Where Are The Coolest Jobs Hiding?

Original Post: Phil Rosenberg, reCareered.com
Yes to each and every one of those possibilities of where cool jobs are. Sure, some jobs are hidden, but most are out there. Cool jobs are everywhere but take different strategies to find them, depending on where they are found.

The first question to consider is what’s a cool job? Is it cutting edge, flexible, telecommuting, career enhancing, educational opportunities, feel good, close to home, great benefits, great pay, great boss, socially conscious, environmentally conscious, stable, executive?

Everyone has a different definition on what a cool job is, because different employees have different needs. So before you can find a cool job, you have to define what your personal cool job looks like.

After you define it, recognize that your cool job could be found most anywhere. A balanced approach to find your cool job works best.

1. Job Boards: Consider using up to 5 job boards. SimplyHired is a terrific aggregator of job boards, scraping information from 7K boards, company websites, and submissions. SimplyHired will include jobs found on CareerBuilder, Monster, Dice, and Craig’s list among many others. Regional job boards are a good place to focus in on only local jobs. Job boards from your industry association are more likely to have needs that your specific subject matter expertise can solve. Job boards covering your job function are other places that seek your expertise, and a good way to change industries. See ‘The Top 30 Job Boards For 2010‘ at http://recareered.blogspot.com/2010/02/top-30-job-boards-for-2010.html for more details.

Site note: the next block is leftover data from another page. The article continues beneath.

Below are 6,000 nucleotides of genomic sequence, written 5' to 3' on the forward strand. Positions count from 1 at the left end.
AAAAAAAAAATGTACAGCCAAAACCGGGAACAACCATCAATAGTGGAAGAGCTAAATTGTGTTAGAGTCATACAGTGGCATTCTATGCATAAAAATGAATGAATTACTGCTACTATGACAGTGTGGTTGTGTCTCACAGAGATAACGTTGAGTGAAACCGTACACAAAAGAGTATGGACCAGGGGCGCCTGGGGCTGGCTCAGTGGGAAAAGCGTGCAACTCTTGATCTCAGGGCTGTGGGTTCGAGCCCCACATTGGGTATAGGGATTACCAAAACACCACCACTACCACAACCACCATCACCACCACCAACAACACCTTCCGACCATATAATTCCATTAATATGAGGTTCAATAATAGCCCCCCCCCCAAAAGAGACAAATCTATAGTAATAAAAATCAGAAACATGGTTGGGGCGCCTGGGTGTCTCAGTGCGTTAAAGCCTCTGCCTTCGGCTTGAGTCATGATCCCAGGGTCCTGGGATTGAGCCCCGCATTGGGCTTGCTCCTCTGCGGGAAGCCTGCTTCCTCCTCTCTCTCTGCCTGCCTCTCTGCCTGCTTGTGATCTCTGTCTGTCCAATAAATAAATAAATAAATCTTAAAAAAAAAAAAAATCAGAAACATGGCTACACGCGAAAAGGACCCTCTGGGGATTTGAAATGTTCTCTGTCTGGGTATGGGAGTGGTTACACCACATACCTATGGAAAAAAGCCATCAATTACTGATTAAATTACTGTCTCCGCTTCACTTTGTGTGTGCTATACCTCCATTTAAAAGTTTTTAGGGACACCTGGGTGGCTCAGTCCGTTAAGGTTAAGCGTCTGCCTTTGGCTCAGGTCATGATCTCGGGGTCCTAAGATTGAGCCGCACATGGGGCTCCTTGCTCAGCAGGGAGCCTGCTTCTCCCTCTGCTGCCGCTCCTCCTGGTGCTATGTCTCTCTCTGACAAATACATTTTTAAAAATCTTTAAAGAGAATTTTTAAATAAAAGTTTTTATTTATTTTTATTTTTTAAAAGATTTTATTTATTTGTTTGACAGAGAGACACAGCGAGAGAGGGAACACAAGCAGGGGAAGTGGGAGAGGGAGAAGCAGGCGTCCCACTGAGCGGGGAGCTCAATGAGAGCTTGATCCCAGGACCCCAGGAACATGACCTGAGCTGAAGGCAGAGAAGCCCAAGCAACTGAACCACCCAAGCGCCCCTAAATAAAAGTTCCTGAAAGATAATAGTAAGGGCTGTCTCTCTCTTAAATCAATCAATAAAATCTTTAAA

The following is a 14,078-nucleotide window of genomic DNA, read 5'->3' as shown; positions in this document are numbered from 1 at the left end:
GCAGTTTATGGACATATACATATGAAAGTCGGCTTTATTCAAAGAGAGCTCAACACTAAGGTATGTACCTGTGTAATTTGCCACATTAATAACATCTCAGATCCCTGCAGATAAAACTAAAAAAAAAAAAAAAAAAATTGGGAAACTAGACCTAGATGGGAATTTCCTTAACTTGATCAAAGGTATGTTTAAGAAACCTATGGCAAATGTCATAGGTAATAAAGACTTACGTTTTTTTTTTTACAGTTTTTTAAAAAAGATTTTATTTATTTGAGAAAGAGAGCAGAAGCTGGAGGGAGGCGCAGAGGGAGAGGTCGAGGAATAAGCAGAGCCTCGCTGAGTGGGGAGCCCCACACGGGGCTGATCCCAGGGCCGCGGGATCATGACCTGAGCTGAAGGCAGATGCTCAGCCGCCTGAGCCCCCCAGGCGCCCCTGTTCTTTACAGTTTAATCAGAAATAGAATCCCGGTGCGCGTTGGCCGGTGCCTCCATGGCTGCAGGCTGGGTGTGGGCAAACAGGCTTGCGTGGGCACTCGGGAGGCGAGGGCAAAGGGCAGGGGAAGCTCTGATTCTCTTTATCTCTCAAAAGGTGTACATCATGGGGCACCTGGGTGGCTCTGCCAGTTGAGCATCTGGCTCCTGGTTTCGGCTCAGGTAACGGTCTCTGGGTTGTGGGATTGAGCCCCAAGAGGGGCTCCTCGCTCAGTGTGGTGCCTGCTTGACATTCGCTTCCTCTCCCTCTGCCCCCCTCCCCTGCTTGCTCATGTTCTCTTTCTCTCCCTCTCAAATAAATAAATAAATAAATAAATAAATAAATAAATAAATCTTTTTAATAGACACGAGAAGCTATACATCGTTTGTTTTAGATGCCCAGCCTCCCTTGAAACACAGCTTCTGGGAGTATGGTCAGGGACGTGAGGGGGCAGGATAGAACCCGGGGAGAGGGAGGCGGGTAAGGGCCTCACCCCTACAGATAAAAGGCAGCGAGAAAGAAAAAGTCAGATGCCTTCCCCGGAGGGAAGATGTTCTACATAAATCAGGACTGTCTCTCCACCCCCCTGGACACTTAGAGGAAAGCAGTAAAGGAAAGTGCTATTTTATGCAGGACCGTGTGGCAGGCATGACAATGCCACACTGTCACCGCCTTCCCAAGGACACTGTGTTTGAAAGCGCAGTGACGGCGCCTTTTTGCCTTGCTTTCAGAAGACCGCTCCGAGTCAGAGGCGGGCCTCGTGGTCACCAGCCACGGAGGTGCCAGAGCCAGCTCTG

2. Social Networks: Network, Network, Network. Update your network that you’re in active networking mode and offer to help connect others. Don’t blast spam just to ask everyone for a job. Instead, pay it forward and offer to help. You’ll be amazed how many offer to help in return when you make your network ‘Strong like bull’ http://recareered.blogspot.com/2010/07/make-your-network-links-strong-like.html.
3. In person networking: Work these, and not just the industry events. Most large cities have general networking events. Again, use a pay it forward approach to find ways to help others and build Emotional Equity. Read more about how to get many times the results over the way most people selfishly just ask ‘You know anyone who’s hiring?’ at http://recareered.blogspot.com/2010/07/achieve-enlightenment-through.html.
4. Alumni networks: Call or email your alumni office. Get lists, get listed on job boards. Call and invite everyone for coffee. You’ll have a caffeine buzz for weeks. Don’t ask for a job, ask to learn more about what made someone a success at their company – people love to brag about themselves. Dig deeper to learn about goals, issues, roadblocks and problems at their company – problems that you can solve. Talk about how you are in networking mode, and ask how you can help…paying it forward works with alumni also. Read more about successful informational interview strategies at http://recareered.blogspot.com/2010/08/bringing-your-resume-to-informational.html.